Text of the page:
Food for Thought: Food Security vs. Food Sovereignty

Solar Warrior Farm

by Jamie Folsom, National Director

Most of us know the story of teaching someone to fish. But the fight against hunger has shifted greatly in the last decade. We are telling a new story – a story about sharing skills and knowledge back and forth, respecting and valuing tradition, and recognizing a great opportunity when we see it.

The difference is in the language we use and what we mean when we say “sovereignty” versus “security.” When we hear “security” many of us think of a one-way interaction – I am giving food to you. It is the way government food subsidy programs have typically been designed, particularly in Tribal communities. The focus is often on access to food, no matter where that food came from or how it was produced.

Support Food Sovereignty on the Pine Ridge Reservation! VOTE for Solar Warrior Farm in the Gardens for Good contest.

Food sovereignty refers to people determining for themselves who, how and where food is produced for their families and communities. To do this, they must draw upon traditional strengths and ways of knowing, as well as integrate new technologies and new opportunities. This is powerful stuff not only for those communities, but for those who hope to help them.

This is no longer a one-way street, but a call to learn from young people, elders, warriors and mothers. Native people have been successfully producing, preparing, storing food in creative and effective ways for eons. Native people connect with that legacy, and so food sovereignty means more than just getting healthier food on the table. It is reclaiming traditions and teaching others because in the current era, we are all in jeopardy of losing control of the where-how-who of our basic food/water needs.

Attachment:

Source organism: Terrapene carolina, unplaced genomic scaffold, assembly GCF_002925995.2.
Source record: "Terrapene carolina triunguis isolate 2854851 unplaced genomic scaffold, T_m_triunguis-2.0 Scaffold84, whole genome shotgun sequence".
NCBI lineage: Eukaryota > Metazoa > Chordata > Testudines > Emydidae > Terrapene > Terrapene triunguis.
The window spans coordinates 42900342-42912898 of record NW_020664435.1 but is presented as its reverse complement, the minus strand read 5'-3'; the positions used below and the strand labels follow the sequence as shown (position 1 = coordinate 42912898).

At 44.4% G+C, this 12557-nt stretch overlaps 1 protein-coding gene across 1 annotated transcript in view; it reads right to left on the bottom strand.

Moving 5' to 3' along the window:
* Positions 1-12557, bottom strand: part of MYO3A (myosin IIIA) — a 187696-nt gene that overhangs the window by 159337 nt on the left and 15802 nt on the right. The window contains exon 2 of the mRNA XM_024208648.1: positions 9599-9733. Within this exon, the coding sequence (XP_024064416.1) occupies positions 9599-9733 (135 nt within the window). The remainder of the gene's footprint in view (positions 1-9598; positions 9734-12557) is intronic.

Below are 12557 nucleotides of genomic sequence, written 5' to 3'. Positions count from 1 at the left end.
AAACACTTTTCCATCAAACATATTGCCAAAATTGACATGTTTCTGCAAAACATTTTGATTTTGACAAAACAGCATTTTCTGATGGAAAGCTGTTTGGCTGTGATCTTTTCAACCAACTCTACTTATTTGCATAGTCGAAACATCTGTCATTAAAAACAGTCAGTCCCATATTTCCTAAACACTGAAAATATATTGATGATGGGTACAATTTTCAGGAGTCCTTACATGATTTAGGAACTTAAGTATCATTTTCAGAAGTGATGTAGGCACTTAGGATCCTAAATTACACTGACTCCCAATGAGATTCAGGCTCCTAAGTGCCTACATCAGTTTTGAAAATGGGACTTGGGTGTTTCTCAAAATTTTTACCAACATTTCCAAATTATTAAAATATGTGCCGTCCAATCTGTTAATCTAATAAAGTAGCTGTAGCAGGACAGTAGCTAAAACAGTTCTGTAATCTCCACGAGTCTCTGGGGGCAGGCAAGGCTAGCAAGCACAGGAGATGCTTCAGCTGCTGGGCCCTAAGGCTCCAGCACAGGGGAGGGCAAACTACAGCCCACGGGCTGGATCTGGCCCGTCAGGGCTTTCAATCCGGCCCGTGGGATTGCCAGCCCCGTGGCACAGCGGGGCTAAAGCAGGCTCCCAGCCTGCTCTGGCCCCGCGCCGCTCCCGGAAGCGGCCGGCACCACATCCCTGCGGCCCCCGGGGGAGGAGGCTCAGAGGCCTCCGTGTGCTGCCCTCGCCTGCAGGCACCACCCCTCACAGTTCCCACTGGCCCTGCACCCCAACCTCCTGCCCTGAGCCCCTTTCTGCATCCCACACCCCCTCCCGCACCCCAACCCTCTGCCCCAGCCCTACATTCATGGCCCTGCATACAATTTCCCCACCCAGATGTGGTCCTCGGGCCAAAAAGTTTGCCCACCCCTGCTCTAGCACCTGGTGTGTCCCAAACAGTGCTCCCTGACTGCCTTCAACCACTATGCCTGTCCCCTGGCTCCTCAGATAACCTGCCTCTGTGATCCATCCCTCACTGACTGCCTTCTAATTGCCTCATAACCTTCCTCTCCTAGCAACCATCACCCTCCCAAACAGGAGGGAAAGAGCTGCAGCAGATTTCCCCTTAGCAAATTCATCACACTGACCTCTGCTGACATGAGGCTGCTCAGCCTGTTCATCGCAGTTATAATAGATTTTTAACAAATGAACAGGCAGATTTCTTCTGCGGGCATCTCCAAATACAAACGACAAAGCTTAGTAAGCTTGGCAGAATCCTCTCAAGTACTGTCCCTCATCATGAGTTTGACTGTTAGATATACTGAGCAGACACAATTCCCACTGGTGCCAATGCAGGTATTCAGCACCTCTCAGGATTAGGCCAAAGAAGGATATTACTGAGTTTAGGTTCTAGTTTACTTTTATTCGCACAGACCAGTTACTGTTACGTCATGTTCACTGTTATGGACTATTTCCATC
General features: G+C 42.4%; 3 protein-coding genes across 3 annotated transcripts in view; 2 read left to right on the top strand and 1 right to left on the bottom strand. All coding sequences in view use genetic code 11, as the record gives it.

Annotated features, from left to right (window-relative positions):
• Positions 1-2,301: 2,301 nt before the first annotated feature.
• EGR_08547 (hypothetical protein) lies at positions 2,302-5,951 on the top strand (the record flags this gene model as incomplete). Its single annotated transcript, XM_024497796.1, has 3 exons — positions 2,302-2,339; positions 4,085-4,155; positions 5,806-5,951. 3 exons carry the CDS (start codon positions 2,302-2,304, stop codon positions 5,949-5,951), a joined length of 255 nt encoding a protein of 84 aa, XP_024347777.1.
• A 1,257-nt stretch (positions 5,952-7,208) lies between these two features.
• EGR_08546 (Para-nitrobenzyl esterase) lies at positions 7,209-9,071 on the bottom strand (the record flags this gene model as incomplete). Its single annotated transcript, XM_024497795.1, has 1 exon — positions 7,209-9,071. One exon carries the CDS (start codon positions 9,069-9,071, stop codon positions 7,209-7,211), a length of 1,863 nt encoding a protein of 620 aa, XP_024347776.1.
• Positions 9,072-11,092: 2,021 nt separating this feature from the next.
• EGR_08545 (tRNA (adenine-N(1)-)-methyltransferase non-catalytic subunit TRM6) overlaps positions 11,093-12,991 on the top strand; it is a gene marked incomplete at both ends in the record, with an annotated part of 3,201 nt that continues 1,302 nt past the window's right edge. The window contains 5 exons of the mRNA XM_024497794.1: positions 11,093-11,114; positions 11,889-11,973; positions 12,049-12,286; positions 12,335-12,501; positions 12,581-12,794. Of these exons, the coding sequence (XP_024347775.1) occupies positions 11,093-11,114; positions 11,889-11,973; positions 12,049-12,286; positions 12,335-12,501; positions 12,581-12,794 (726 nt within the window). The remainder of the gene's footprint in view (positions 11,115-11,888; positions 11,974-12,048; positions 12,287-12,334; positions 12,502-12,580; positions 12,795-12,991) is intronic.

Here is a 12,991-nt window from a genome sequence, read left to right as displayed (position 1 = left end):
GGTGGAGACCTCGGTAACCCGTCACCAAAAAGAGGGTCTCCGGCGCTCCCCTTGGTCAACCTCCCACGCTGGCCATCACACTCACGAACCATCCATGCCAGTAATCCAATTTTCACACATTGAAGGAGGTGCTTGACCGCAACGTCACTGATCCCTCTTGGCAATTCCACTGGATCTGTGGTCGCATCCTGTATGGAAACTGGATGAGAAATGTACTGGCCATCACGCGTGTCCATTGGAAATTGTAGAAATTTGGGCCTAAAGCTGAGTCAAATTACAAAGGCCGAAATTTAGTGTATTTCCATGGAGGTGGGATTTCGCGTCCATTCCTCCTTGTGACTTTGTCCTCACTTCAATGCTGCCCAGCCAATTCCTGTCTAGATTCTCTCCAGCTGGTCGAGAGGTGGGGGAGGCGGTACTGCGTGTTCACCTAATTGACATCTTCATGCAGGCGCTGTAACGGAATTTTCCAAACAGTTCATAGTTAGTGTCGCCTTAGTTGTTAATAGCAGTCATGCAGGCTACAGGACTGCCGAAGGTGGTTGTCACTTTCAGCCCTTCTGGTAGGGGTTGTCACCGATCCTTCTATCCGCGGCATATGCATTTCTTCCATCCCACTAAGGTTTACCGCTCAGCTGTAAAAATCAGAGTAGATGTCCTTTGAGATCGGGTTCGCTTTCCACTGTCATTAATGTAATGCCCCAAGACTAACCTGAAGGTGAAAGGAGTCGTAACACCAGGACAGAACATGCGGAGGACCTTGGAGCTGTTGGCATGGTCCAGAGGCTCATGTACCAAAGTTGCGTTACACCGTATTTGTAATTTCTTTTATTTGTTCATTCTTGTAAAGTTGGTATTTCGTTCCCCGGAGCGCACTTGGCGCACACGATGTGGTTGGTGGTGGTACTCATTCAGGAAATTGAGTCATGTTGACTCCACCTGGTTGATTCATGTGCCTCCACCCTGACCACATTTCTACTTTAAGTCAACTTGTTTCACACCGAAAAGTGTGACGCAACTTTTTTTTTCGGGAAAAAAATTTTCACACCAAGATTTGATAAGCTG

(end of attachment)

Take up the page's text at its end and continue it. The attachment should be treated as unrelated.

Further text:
Trees, Water & People (TWP) fully supports the rights of Native communities to self-determination through food sovereignty. We changed the name of our program to reflect our commitment to the bigger picture and the realities of the families we work with. We’re not only giving or teaching people to fish, we are working together with them to find better ways to fish so we all benefit in the long run. Yakoke!

To learn more about TWP’s Food Sovereignty Program click here.

Photo of the Week: Let the Growing Season Begin at Solar Warrior Farm

solar warrior farm

About this photo

Ferlin Hopkins, TWP’s Garden Coordinator and horticultural extraordinaire, stands next to the 1st 1,000 starters to be planted at Solar Warrior Farm for the 2013 growing season. The starters are currently living in one of our hoop houses as they await their big move to the main garden. Ferlin has been working hard to get the Farm prepared for planting, including installing a drip irrigation system, preparing soils, and weeding.

Stay tuned for many more updates on Solar Warrior Farm and thank you to everyone who has supported this important project!